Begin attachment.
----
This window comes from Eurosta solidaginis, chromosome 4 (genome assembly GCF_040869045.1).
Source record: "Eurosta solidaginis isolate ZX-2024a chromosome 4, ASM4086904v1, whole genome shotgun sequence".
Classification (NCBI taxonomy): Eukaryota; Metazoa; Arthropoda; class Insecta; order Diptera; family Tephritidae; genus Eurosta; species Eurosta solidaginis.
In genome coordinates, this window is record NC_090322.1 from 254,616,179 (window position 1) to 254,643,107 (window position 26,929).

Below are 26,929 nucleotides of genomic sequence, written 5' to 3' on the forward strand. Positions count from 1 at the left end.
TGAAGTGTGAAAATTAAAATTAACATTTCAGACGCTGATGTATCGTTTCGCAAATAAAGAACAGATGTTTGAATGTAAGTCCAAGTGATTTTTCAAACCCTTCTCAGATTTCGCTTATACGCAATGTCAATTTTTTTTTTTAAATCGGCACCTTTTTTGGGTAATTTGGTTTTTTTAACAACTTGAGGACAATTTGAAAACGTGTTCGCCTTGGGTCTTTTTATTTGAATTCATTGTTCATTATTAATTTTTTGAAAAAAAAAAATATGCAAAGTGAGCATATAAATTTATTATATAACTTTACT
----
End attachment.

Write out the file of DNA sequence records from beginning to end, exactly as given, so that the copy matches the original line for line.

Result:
This window comes from Eurosta solidaginis, chromosome 4 (genome assembly GCF_040869045.1).
Source record: "Eurosta solidaginis isolate ZX-2024a chromosome 4, ASM4086904v1, whole genome shotgun sequence".
Classification (NCBI taxonomy): Eukaryota; Metazoa; Arthropoda; class Insecta; order Diptera; family Tephritidae; genus Eurosta; species Eurosta solidaginis.
In genome coordinates, this window is record NC_090322.1 from 254,616,179 (window position 1) to 254,643,107 (window position 26,929).

Below are 26,929 nucleotides of genomic sequence, written 5' to 3' on the forward strand. Positions count from 1 at the left end.
TGAAGTGTGAAAATTAAAATTAACATTTCAGACGCTGATGTATCGTTTCGCAAATAAAGAACAGATGTTTGAATGTAAGTCCAAGTGATTTTTCAAACCCTTCTCAGATTTCGCTTATACGCAATGTCAATTTTTTTTTTTAAATCGGCACCTTTTTTGGGTAATTTGGTTTTTTTAACAACTTGAGGACAATTTGAAAACGTGTTCGCCTTGGGTCTTTTTATTTGAATTCATTGTTCATTATTAATTTTTTGAAAAAAAAAAATATGCAAAGTGAGCATATAAATTTATTATATAACTTTACT